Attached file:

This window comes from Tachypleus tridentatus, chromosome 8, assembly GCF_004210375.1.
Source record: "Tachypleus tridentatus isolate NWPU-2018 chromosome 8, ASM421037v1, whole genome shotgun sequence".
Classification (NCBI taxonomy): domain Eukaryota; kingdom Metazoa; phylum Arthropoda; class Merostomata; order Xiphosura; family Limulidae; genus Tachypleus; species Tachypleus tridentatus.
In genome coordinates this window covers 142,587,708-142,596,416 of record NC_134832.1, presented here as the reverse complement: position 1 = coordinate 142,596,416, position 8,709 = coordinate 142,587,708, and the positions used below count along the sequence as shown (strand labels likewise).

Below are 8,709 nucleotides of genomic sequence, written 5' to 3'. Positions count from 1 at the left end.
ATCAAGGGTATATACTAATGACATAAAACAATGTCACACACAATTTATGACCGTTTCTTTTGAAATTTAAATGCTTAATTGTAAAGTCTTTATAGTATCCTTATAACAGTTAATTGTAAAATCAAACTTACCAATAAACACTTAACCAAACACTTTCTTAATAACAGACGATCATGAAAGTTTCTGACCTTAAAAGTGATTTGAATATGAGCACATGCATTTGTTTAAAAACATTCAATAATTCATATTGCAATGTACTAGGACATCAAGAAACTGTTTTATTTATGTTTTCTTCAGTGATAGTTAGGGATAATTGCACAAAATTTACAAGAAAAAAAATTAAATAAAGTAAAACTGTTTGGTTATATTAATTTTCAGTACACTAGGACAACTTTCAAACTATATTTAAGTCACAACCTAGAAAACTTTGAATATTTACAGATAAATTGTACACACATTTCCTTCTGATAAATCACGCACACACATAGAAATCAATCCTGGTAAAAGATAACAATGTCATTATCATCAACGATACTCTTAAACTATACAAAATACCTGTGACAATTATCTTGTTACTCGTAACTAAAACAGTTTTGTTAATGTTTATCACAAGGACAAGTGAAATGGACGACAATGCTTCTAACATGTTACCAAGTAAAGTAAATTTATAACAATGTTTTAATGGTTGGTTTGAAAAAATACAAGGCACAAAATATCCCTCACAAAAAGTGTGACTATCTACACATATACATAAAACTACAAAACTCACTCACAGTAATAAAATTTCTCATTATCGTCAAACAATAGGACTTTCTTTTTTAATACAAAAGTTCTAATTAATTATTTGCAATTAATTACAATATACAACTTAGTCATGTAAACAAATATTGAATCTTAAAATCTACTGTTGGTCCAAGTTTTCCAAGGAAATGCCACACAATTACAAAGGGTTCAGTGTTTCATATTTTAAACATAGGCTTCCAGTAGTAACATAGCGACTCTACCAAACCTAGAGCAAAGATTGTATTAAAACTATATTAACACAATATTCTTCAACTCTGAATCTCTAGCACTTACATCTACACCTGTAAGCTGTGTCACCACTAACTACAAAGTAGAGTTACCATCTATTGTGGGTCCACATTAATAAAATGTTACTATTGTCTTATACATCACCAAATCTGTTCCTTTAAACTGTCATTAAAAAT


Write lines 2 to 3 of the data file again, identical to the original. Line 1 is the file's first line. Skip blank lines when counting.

Source record: "Tachypleus tridentatus isolate NWPU-2018 chromosome 8, ASM421037v1, whole genome shotgun sequence".
Classification (NCBI taxonomy): domain Eukaryota; kingdom Metazoa; phylum Arthropoda; class Merostomata; order Xiphosura; family Limulidae; genus Tachypleus; species Tachypleus tridentatus.